Sepia lithograph by Jules Arnout after the drawing by George Earp Junior. Printed by Lemercier and published by W H Mason, 81 King’s Road, Brighton 1846. This is the dated publication line that is recorded in Images of Brighton, but on this print the line reads ‘W.H. Mason Her Majesty’s Printseller and Publisher’ and it is not dated.
The Pier Head became a fashionable meeting place and promenade and had a telescope and sundial. The bell just under the arch of the south tower announced the departure of packet ships to the continent. The Pier Head area was paved with 200 tons of Purbeck stone, fragments of which can still be found on the seabed. On the land end can be seen the building that offered visitors and travellers a library and meeting room. The tower on top of this was the camera obscura. On the pier itself the pylons holding the chains were cast by the Regent Foundry in Brighton, and with doors and windows in them, most were used as refreshment kiosks or souvenir shops. In one rare woodcut of the pier, one of the pylons is illustrated as ‘Whittmore’s Juvenile Library’. In the Brighton Revealed catalogue is an illustration of Ellen Terry’s wine shop in one of the kiosks and the text mentions that John Bruce sold his prints from the second tower, silhouette portraits were sold from the third and wax flowers from another.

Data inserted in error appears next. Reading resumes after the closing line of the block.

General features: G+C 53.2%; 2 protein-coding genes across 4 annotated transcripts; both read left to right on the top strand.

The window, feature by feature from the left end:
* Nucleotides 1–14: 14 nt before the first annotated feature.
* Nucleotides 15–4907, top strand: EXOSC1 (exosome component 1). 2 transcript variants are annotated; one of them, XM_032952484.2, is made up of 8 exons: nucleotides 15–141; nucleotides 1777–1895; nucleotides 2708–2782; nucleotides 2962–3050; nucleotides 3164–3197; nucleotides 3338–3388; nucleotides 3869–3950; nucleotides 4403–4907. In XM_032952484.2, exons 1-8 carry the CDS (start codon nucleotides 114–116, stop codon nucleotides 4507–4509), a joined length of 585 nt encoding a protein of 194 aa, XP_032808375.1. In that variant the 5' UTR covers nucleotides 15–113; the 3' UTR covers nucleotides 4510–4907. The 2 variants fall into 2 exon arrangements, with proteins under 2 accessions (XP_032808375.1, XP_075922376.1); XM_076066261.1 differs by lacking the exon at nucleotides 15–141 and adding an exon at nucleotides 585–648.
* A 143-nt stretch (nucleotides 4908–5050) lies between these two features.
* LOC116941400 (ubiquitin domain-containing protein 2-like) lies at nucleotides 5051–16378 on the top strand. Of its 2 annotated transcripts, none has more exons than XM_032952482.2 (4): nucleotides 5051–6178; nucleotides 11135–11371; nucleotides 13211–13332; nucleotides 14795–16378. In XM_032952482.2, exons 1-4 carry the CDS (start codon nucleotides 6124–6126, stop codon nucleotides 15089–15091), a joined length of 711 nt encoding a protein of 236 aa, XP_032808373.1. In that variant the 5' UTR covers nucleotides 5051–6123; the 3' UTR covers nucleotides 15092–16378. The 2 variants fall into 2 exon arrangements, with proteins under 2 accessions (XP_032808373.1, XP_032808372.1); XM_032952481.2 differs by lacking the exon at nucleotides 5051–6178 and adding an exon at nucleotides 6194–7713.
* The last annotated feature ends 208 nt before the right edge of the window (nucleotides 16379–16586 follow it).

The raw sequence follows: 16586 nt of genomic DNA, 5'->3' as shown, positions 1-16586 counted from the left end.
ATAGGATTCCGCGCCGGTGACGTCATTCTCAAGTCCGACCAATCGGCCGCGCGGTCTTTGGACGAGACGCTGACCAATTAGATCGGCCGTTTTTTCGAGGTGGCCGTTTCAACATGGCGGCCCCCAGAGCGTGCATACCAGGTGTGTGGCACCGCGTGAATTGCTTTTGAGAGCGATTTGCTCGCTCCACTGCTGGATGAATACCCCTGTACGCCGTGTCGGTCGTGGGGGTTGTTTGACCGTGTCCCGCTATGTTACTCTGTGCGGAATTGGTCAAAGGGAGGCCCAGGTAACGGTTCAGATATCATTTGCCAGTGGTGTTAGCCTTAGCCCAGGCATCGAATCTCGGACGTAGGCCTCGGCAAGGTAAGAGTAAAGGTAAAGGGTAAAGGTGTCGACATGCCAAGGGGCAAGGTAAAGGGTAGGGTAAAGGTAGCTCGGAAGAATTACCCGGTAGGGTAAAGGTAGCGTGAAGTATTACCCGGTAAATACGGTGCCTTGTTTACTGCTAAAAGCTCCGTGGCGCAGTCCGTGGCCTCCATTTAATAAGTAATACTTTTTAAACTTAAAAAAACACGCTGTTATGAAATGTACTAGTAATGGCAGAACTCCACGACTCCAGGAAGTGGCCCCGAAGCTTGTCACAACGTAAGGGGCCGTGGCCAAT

The actual walkway of the pier was quite narrow, only 13 feet across, which didn’t lend itself to the promenading pastime of the period, as the later West Pier did.
See all images of the Chain Pier and read more about its history on the Chain Pier Gallery page